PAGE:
The Van Wert County Courthouse

Monday, Jan. 24, 2022

Talking about photo exhibit categories

The five categories for this year’s Photography Exhibit for the Van Wert County Fair are: Sports in Motion, Living Creatures, Transportation, and Shapes. This week’s topic is the last in that list, Night Time/Low Light.

After a Google search, I learned there are degrees of twilight, depending on weather conditions, the tilt of the earth, pollution, particles in the air, and where on the earth you plan to do your photography for this category.

Using the illustration as a guide, the Civil Twilight is when the sun is zero degrees above the horizon to when the center of the sun is 6 degrees below the horizon. It is termed the Civil period because there is still sufficient light for people to be out and about. At the end of this time frame, streetlights and headlights will start to come on but will not be overpowering in your photograph.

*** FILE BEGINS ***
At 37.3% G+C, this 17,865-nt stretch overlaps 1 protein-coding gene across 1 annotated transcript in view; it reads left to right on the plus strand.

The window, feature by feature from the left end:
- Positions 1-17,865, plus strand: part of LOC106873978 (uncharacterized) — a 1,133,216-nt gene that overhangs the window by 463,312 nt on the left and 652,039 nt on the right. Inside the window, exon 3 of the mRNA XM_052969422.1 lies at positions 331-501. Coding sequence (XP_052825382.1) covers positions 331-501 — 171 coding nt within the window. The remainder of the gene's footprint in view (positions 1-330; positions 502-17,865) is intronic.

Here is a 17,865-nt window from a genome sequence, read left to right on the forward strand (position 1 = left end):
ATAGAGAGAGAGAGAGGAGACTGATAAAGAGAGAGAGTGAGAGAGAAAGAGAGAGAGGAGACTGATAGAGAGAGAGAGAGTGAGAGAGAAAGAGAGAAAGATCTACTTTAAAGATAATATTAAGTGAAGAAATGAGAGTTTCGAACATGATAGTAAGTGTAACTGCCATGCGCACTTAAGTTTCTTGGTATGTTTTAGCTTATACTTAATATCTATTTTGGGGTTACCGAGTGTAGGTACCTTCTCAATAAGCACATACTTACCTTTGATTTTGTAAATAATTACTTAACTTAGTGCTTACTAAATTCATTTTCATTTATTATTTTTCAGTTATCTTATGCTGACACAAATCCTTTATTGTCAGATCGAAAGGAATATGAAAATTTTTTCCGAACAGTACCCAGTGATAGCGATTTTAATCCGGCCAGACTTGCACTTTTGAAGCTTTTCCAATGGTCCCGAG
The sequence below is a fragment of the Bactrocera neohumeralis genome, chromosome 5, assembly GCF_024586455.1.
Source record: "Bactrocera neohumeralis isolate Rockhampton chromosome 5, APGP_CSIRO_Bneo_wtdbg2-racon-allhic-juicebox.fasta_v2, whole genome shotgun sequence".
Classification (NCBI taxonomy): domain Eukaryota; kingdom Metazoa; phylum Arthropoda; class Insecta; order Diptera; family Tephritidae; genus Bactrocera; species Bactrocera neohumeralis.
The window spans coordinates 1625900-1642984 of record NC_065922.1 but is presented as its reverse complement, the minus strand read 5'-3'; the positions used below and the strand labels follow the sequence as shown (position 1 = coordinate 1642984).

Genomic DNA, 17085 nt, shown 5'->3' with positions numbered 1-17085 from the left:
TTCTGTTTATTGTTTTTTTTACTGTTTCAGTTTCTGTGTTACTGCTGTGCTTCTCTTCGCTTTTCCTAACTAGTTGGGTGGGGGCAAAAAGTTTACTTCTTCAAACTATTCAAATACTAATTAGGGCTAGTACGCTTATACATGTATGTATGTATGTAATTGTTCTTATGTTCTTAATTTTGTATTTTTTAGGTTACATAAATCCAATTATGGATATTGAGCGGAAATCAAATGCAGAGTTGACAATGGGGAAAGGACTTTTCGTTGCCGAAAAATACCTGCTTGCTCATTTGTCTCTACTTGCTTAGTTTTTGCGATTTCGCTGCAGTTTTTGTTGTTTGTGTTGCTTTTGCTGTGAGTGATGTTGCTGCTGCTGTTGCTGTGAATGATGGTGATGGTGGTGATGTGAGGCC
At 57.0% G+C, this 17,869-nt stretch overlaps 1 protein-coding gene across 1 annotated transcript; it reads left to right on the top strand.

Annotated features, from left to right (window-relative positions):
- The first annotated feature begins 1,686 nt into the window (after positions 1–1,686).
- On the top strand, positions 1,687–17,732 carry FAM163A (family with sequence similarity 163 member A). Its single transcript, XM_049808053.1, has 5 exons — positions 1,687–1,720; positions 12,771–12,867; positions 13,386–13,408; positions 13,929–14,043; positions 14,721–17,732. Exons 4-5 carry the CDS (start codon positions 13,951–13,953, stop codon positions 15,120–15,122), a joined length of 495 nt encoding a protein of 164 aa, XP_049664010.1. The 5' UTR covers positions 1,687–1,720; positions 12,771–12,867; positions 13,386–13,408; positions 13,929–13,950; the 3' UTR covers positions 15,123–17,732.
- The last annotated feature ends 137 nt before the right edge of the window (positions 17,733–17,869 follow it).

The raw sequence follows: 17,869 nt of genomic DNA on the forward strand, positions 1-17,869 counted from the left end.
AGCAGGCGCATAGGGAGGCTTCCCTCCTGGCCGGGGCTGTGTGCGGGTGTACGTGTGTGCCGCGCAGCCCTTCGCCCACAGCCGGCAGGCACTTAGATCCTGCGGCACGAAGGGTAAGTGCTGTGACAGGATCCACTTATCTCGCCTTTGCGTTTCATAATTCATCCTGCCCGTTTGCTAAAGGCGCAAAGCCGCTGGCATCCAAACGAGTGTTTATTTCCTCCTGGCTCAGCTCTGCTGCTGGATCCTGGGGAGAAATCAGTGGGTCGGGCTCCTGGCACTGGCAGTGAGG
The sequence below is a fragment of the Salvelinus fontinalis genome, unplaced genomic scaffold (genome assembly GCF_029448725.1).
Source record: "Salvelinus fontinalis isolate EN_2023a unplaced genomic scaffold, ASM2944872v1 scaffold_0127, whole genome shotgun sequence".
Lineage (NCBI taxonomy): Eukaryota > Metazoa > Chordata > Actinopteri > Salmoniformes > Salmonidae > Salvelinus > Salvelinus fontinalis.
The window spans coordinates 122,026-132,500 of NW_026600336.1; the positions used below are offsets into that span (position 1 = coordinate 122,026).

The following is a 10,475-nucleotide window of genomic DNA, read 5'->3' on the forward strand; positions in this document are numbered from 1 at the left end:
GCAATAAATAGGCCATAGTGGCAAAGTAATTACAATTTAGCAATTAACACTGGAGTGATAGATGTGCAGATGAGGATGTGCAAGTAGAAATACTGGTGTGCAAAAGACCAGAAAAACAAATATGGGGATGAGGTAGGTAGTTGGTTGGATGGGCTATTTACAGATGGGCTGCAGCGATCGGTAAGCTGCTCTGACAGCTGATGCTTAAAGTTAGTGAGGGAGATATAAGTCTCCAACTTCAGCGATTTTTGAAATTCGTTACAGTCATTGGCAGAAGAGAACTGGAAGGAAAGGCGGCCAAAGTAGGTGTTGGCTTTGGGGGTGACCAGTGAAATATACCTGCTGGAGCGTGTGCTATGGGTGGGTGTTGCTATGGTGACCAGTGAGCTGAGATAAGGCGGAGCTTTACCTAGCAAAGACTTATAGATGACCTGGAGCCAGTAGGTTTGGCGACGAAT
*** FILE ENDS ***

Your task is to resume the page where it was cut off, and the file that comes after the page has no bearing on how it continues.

Illustration and information found on petapixel.com.

Nautical Twilight is when the center of the sun is 6 to 12 degrees below the horizon.  It is termed the Nautical period because if weather conditions are good, sailors should be able to plot courses by the stars and make out land masses on the horizon.  Artificial lights will be more prominent, but nearby structures will still be visible.

Astronomical Twilight is when the center of the sun is 12 to 18 degrees below the horizon.

There will be no color in the sky and stars should be visible for study if there’s no nearby light pollution. If at sea, you won’t be able to see the horizon. Astronomers can do their studies without having to work so late. Night begins as the center of the sun drops below the 18-degree level.

You can begin shooting when the sun drops below the horizon by definition of low light.  In addition to cityscapes and landscapes, candlelight and stage performances could also be included in your list of potential photos.

Some things to keep in mind would be: As it gets later, a tripod and self-timer become more important to combat camera shake. Increase your ISO settings and use a variety of lens openings to get the best exposure. RAW will provide the greatest control over adjusting your photo.  Color in the sky fades as the sun drops lower, at least here where we live (as you travel closer to the poles, lighting changes to where you may not have a sunset).

POSTED: 03/09/18 at 9:46 am. FILED UNDER: Camera Club News